It happens every election: First-time candidates file to run for public office, only for some of them to have their petitions challenged by a more seasoned opponent.
The people who decide the challenges are always from the party in power, so newcomers cannot expect to get help from them in getting on the ballot. That's why candidates need to read the rules closely and collect far more signatures than required as a buffer, otherwise the may find themselves off the ballot like Jerry E. Rich in Shiloh.
Probably the most outrageous challenge this election involved the candidacy of 17-year-old Bryce Richard Lickfield. His petition for the Collinsville School Board ballot was challenged. His mistake? Not that he failed to file an economic interest statement but rather that he filed it in St. Clair County rather than in Madison County, the home of the district office.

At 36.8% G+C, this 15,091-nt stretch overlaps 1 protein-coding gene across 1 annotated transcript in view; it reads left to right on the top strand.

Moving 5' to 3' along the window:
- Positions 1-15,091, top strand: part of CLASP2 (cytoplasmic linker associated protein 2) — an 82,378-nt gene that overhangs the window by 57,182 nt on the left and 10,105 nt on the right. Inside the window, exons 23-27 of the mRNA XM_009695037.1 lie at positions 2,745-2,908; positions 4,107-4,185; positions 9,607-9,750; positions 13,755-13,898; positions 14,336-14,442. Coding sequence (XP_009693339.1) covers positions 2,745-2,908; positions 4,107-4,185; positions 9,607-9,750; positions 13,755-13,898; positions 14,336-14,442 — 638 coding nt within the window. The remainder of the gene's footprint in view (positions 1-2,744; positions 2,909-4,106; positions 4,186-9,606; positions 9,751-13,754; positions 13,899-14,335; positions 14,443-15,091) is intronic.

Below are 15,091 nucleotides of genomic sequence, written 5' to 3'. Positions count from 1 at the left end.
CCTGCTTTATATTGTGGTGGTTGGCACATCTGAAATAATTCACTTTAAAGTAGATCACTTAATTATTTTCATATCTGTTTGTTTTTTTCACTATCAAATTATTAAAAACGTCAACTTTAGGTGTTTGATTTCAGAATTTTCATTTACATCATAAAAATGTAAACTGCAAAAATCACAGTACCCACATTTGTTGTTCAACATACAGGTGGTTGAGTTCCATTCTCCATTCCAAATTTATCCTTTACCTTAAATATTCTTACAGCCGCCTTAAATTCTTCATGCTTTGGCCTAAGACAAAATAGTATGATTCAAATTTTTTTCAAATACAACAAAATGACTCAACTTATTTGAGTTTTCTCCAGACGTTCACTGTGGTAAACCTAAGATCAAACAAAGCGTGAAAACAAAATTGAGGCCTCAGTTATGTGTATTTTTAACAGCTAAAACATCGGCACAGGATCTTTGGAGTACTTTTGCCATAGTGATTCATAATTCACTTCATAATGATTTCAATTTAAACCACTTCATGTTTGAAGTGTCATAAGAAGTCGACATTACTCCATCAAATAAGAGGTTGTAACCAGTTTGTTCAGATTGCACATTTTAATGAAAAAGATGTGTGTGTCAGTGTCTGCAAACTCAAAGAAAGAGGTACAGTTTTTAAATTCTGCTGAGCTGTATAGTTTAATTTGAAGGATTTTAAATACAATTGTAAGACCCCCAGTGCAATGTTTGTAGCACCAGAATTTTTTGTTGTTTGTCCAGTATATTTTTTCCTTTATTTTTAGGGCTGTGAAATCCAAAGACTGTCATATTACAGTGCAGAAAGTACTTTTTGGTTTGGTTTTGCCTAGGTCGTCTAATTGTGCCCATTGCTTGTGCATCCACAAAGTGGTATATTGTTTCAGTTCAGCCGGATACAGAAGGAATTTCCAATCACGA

It's distasteful but true: The easiest way to win an election is not by getting more votes but by getting your opponent's name thrown off the ballot long before Election Day.